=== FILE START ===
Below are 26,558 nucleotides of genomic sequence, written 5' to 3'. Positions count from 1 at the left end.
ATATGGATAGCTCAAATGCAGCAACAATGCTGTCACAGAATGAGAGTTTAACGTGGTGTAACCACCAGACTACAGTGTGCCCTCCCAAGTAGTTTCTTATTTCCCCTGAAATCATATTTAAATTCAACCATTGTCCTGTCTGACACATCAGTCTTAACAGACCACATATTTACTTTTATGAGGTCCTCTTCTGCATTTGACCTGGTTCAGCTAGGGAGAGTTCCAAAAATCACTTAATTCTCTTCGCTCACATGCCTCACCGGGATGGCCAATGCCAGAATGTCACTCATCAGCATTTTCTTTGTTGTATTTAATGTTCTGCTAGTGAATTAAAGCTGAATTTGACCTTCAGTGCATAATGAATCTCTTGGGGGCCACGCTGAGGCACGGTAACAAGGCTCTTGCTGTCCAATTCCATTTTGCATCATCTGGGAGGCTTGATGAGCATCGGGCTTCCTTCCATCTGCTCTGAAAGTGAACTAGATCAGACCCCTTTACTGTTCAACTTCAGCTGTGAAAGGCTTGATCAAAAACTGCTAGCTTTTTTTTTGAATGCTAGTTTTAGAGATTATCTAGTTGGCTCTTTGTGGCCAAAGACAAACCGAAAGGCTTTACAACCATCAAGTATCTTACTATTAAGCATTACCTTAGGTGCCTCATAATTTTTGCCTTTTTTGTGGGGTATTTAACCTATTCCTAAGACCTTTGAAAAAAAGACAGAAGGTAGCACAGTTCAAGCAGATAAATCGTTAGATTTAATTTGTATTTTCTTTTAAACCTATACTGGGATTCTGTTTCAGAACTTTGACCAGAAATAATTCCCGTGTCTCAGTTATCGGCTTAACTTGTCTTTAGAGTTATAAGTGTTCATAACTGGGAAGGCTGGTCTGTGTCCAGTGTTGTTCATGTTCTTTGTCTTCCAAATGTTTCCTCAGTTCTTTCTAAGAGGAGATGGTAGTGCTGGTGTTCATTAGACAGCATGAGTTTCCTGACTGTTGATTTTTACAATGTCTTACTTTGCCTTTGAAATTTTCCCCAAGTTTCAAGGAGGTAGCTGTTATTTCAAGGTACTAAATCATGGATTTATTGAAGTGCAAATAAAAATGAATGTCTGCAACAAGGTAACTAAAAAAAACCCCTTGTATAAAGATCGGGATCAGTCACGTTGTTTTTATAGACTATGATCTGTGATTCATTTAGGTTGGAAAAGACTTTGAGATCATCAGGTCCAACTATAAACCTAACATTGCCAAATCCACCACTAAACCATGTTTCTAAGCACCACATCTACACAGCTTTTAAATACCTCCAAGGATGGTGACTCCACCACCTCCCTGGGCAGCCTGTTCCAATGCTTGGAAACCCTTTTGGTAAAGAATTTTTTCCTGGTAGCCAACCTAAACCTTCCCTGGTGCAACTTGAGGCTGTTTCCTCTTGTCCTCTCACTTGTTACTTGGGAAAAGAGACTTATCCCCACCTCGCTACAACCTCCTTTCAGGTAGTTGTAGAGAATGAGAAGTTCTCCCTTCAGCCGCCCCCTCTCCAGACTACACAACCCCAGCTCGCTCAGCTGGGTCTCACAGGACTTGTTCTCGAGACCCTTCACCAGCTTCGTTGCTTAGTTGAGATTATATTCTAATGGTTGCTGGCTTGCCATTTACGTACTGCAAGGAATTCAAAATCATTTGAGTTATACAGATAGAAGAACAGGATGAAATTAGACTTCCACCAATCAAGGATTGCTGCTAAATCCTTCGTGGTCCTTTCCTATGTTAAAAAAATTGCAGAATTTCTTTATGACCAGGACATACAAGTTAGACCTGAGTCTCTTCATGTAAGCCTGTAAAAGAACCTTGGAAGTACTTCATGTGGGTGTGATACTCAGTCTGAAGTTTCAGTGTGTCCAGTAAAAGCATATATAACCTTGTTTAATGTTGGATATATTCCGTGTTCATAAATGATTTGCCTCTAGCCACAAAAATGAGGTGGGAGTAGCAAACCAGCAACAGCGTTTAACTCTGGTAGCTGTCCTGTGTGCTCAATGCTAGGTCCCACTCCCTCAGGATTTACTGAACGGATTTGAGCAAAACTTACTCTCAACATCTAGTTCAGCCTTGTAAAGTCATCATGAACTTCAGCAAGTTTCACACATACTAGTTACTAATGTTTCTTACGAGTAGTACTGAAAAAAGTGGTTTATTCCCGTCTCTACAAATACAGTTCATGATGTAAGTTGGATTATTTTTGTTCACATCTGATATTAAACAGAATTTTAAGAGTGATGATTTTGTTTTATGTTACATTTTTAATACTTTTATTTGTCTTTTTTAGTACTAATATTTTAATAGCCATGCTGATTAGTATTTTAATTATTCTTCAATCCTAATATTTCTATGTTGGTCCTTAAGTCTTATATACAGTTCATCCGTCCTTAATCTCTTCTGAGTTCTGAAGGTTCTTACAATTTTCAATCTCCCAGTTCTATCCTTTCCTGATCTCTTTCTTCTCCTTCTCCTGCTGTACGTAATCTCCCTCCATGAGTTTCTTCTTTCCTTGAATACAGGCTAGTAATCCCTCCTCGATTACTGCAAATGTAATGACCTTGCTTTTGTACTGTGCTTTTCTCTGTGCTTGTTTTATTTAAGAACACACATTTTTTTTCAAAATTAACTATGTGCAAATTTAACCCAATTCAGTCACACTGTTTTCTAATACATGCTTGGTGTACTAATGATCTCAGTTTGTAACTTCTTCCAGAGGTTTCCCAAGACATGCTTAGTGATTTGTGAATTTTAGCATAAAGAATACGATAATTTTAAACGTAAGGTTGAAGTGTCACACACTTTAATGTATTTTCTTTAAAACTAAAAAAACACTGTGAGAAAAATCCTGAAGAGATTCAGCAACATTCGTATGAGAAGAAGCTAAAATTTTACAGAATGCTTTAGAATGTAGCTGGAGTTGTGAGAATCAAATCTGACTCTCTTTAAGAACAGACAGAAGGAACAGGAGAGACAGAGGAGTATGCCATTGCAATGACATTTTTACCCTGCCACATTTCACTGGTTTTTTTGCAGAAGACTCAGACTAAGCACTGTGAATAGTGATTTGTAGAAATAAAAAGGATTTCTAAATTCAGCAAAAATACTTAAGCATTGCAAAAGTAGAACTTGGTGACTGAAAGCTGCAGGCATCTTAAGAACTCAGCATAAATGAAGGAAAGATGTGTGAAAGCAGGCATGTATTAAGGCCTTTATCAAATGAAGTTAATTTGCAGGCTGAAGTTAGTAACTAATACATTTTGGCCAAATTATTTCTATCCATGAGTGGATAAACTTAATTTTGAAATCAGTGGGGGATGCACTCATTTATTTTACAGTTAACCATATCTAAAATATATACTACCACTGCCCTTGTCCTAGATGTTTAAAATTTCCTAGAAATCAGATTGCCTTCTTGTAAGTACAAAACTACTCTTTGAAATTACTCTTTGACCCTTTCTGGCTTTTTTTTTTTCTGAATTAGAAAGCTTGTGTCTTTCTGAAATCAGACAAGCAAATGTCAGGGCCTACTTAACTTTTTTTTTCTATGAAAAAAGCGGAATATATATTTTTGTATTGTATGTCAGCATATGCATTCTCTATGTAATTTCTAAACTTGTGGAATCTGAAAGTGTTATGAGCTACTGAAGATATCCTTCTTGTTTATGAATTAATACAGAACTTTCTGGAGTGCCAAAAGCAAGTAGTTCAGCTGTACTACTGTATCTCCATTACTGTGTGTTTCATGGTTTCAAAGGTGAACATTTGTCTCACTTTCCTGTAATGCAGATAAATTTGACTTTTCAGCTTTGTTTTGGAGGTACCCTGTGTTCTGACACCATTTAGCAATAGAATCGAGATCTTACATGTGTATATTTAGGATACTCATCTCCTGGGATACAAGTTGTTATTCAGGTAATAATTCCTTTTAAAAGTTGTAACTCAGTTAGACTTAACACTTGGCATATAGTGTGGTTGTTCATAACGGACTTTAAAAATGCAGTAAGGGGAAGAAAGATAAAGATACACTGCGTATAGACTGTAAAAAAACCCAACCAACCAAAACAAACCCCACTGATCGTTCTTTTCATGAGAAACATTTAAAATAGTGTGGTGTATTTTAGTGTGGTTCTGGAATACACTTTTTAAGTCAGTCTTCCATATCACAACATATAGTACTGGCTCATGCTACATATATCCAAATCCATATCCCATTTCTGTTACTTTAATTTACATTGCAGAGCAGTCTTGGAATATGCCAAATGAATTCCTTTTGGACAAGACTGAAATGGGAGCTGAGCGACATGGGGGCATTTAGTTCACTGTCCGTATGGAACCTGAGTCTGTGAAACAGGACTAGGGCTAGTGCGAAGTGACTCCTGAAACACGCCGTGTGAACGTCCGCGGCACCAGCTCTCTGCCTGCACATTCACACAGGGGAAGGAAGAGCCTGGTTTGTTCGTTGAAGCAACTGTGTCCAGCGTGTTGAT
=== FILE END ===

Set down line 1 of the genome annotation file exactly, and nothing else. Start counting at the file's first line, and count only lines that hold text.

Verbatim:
Below are 26,558 nucleotides of genomic sequence, written 5' to 3'. Positions count from 1 at the left end.